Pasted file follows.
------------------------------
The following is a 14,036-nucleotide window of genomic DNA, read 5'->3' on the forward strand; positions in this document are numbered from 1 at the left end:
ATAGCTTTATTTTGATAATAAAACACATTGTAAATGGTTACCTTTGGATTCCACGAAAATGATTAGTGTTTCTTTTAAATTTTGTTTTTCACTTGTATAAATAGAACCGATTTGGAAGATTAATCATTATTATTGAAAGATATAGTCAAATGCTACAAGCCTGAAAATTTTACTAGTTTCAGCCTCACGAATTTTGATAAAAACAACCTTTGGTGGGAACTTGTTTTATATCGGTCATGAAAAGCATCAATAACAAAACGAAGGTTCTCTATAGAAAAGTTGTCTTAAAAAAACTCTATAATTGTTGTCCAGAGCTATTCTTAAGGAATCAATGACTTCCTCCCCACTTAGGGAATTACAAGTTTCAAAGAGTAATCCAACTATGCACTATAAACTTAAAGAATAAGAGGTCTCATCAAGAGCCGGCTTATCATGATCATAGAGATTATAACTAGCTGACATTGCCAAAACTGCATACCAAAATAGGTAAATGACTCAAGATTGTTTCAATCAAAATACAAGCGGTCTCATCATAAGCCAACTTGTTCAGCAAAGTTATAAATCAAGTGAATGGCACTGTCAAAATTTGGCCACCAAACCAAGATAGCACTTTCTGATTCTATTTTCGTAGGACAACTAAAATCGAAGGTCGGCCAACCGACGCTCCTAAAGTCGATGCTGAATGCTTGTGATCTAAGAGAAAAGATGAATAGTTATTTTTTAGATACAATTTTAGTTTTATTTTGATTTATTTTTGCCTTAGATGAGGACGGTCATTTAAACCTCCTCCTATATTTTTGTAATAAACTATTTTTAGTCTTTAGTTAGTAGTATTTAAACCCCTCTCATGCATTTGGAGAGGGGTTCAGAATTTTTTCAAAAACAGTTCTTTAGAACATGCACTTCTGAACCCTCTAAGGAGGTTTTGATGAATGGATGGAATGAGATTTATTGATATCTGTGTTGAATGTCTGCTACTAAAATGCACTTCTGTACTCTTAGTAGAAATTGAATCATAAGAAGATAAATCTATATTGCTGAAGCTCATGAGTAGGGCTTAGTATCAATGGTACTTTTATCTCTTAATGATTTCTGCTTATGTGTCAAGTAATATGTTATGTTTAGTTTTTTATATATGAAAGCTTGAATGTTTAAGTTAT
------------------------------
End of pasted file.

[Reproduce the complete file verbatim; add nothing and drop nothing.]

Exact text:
The following is a 14,036-nucleotide window of genomic DNA, read 5'->3' on the forward strand; positions in this document are numbered from 1 at the left end:
ATAGCTTTATTTTGATAATAAAACACATTGTAAATGGTTACCTTTGGATTCCACGAAAATGATTAGTGTTTCTTTTAAATTTTGTTTTTCACTTGTATAAATAGAACCGATTTGGAAGATTAATCATTATTATTGAAAGATATAGTCAAATGCTACAAGCCTGAAAATTTTACTAGTTTCAGCCTCACGAATTTTGATAAAAACAACCTTTGGTGGGAACTTGTTTTATATCGGTCATGAAAAGCATCAATAACAAAACGAAGGTTCTCTATAGAAAAGTTGTCTTAAAAAAACTCTATAATTGTTGTCCAGAGCTATTCTTAAGGAATCAATGACTTCCTCCCCACTTAGGGAATTACAAGTTTCAAAGAGTAATCCAACTATGCACTATAAACTTAAAGAATAAGAGGTCTCATCAAGAGCCGGCTTATCATGATCATAGAGATTATAACTAGCTGACATTGCCAAAACTGCATACCAAAATAGGTAAATGACTCAAGATTGTTTCAATCAAAATACAAGCGGTCTCATCATAAGCCAACTTGTTCAGCAAAGTTATAAATCAAGTGAATGGCACTGTCAAAATTTGGCCACCAAACCAAGATAGCACTTTCTGATTCTATTTTCGTAGGACAACTAAAATCGAAGGTCGGCCAACCGACGCTCCTAAAGTCGATGCTGAATGCTTGTGATCTAAGAGAAAAGATGAATAGTTATTTTTTAGATACAATTTTAGTTTTATTTTGATTTATTTTTGCCTTAGATGAGGACGGTCATTTAAACCTCCTCCTATATTTTTGTAATAAACTATTTTTAGTCTTTAGTTAGTAGTATTTAAACCCCTCTCATGCATTTGGAGAGGGGTTCAGAATTTTTTCAAAAACAGTTCTTTAGAACATGCACTTCTGAACCCTCTAAGGAGGTTTTGATGAATGGATGGAATGAGATTTATTGATATCTGTGTTGAATGTCTGCTACTAAAATGCACTTCTGTACTCTTAGTAGAAATTGAATCATAAGAAGATAAATCTATATTGCTGAAGCTCATGAGTAGGGCTTAGTATCAATGGTACTTTTATCTCTTAATGATTTCTGCTTATGTGTCAAGTAATATGTTATGTTTAGTTTTTTATATATGAAAGCTTGAATGTTTAAGTTAT